Everyone knows that nursing is a rewarding career path to choose. We are told this, it’s expected, and it’s something anyone who is not a nurse can see in the abstract – nursing must be rewarding because you’re helping people. However, if you are a nurse, you’ll know there is a lot more to it than that, and if you are thinking of becoming a nurse, then it’s crucial to understand the real intricacies that make this such a rewarding profession to go into. With all that in mind, read on to find out some of the most rewarding aspects of being a nurse.
Listening To Patients
Nurses need to have a number of crucial ‘soft skills’ and personality traits if they are going to do well and help their patients as much as possible. One of these skills is the ability to listen. This doesn’t just mean listening to what a patient has wrong with them and understanding a list of symptoms and how to help with the pain and discomfort they bring, and this is perhaps a surprising thing to learn, although it does make a lot of sense when you think about it.
Nurses need to really listen to what their patients have to say. Of course, this might – and probably will – include symptoms, as we’ve mentioned above, but it will also include a lot more. Sometimes patients need to talk to help themselves. They need to unburden themselves or talk to relieve stress, or they simply want to talk because they are lonely and scared. Maybe they just like chatting with new people. No matter what, it’s a nurse’s job to listen to the patient, even if the story they are telling doesn’t seem to be important. It’s important to the patient, and that’s what matters.
Why is this rewarding? When you listen to what a patient tells you, you can treat them more accurately – this is the practical aspect. However, listening to their stories will learn a lot about them and maybe also about you – you’ll certainly learn something new. This is all incredibly rewarding.
Working As Part Of A Team
Another rewarding aspect of being a nurse is the fact that there is a lot of teamwork involved. Even when nurses are technically working alone, there is always a large team of colleagues to help out when needed.
When you work in a close team as you do when you are a nurse, you need never be afraid of not knowing what to do. No one knows everything, and when you have others around you, you can all bounce ideas off one another and come up with excellent solutions to help your patients in the best possible way.
Teamwork is clearly an important part of being a nurse, and it means you’ll form strong bonds with others; after all, how could it be otherwise when you are in life or death situations, as will be the case when you are nursing? The point is teamwork is something that makes everything much better, more enjoyable, and ultimately more rewarding. It’s like having a safety net behind you, allowing you to do so much more for yourself and your patients.
There is just as much potential progression in the field of nursing as there is in other sectors, it’s just that not many people know about this, or they assume it’s not the case. However, it is true; you can start your career as an RN (registered nurse) and move on to work in more specific areas, at higher levels, or both of these things. As long as you are willing to work hard, study (often back at school for additional qualifications), and research exactly what it is you want to do with your life, then the potential for progression is there, ready for you to take it when you want it. The more you can do in your nursing career, the more rewarding it’s going to be.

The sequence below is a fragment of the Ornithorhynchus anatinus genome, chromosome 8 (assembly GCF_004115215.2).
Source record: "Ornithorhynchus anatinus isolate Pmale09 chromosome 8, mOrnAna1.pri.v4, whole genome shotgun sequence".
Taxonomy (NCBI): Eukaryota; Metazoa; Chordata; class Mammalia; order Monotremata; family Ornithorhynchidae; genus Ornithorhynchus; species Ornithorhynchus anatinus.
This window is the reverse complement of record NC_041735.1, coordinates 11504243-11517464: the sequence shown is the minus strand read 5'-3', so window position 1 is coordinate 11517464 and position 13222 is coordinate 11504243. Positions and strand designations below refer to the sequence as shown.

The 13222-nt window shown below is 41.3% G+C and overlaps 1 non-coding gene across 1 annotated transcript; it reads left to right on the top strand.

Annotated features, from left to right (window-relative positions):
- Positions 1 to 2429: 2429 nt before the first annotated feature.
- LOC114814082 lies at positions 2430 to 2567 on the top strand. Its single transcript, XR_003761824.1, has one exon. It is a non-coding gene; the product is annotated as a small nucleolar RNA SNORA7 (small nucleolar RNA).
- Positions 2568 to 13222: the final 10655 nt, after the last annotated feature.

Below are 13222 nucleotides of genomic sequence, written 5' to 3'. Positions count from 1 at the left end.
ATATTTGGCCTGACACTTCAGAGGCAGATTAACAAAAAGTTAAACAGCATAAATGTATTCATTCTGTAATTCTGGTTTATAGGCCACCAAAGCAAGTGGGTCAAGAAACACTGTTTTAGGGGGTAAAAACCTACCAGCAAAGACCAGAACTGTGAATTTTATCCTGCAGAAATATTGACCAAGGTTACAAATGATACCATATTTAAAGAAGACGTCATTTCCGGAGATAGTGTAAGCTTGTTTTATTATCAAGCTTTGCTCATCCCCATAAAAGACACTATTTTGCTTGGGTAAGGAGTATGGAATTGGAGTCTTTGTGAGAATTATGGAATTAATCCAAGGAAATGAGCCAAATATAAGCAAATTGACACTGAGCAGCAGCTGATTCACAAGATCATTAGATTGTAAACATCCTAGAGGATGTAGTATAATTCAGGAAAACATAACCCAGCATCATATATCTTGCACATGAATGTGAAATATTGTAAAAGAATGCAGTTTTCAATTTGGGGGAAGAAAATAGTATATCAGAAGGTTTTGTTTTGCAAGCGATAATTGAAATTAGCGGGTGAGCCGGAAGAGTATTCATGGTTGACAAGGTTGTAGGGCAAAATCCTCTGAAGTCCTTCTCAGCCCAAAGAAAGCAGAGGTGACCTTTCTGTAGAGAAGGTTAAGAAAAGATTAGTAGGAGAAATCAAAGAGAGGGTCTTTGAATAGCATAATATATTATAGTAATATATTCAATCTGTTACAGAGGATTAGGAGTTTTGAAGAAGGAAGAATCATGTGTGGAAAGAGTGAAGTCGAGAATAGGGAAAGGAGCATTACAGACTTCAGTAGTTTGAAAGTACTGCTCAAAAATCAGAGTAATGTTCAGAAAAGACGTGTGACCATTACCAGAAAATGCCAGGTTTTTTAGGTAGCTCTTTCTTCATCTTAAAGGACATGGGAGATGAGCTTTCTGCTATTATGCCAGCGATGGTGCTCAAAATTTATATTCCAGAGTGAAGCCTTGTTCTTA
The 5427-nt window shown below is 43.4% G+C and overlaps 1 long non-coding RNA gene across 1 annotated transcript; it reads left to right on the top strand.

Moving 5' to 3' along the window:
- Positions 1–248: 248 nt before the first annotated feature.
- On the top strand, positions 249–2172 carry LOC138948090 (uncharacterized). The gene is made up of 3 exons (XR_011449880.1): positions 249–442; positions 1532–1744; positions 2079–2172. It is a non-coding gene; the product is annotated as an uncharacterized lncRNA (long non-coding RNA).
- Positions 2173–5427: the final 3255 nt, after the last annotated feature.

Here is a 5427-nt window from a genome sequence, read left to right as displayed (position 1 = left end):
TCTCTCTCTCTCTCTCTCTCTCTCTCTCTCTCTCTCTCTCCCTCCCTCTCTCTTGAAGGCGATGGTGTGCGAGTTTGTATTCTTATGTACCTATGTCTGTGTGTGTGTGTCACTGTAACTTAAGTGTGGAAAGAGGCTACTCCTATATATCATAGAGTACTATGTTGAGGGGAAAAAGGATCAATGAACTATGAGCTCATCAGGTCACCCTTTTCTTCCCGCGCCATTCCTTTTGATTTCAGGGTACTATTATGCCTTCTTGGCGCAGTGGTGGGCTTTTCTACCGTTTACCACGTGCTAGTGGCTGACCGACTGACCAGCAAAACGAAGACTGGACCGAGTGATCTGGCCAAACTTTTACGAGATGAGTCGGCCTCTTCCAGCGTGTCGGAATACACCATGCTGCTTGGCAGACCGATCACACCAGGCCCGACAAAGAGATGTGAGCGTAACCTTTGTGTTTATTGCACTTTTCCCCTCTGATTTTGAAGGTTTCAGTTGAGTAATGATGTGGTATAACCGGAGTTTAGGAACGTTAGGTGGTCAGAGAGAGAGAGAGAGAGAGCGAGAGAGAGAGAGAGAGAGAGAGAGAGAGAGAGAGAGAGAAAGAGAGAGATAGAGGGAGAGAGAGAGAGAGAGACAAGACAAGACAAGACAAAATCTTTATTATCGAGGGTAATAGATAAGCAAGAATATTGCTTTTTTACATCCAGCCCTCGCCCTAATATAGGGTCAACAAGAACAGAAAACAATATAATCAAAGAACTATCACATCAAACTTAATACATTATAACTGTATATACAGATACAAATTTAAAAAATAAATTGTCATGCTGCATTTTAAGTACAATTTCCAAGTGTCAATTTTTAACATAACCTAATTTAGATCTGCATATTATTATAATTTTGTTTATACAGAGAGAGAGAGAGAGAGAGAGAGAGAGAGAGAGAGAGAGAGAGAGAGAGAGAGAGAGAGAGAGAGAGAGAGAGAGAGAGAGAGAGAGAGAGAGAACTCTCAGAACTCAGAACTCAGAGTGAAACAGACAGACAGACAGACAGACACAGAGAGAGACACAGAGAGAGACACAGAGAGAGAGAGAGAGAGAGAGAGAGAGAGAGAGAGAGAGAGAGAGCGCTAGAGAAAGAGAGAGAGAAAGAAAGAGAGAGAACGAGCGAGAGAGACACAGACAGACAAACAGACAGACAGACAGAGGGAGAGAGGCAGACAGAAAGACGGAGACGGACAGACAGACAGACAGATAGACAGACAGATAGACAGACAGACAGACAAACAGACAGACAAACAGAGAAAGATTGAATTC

Some people don’t start their nursing careers until later in life. They will realize that what they are currently doing is not rewarding enough for them, and they’ll start to look into other avenues; nursing may well appeal. Once they decide this is what they want to do, it’s possible to start at a higher level if they take the correct courses, such as a non nursing degree to BSN online, which will help them greatly. They can also then move forward from here should they want to. So, nursing can offer progression to everyone, no matter when they start or what level they start at – this is highly rewarding for all.
The world of nursing and healthcare is constantly changing. This is because new ideas and technology are always being thought of and implemented, and that’s a good thing – the further forward we can push medicine, the healthier we can all be for much longer.
When you are a nurse, one of the rewarding aspects of the job is to keep learning these new things and use them in the right way. However, if you can then also teach this new technique or piece of information to others, then it becomes even more rewarding. It’s crucial to be able to pass on information when you’re a nurse, as this means that everyone has the same chance of doing well, and every patient has the same chance of having their condition dealt with quickly and accurately.
As we’ve said, teamwork is a big part of nursing, and when it comes to learning new things, it’s just as important. When you work in a team, and everyone is educating everyone else about new things they have seen, read, or been taught themselves, it makes the work much easier and the outcomes much more positive.
Making A Difference
Finally, it’s important to know that nurses make a difference in so many people’s lives. They can go to work every day knowing that they will make something good happen and that they can feel good about themselves too.
In some jobs, people will go to work, do what is asked of them, and go home again and not make an impact. This is not something that worries everyone; as long as they are paid and can pay the bills, they are happy.
For some, however, this is not enough. They want to know they have made a difference, and they want to see the results of this first hand. Nursing will offer you this, and therefore it is clearly one of the most rewarding careers possible.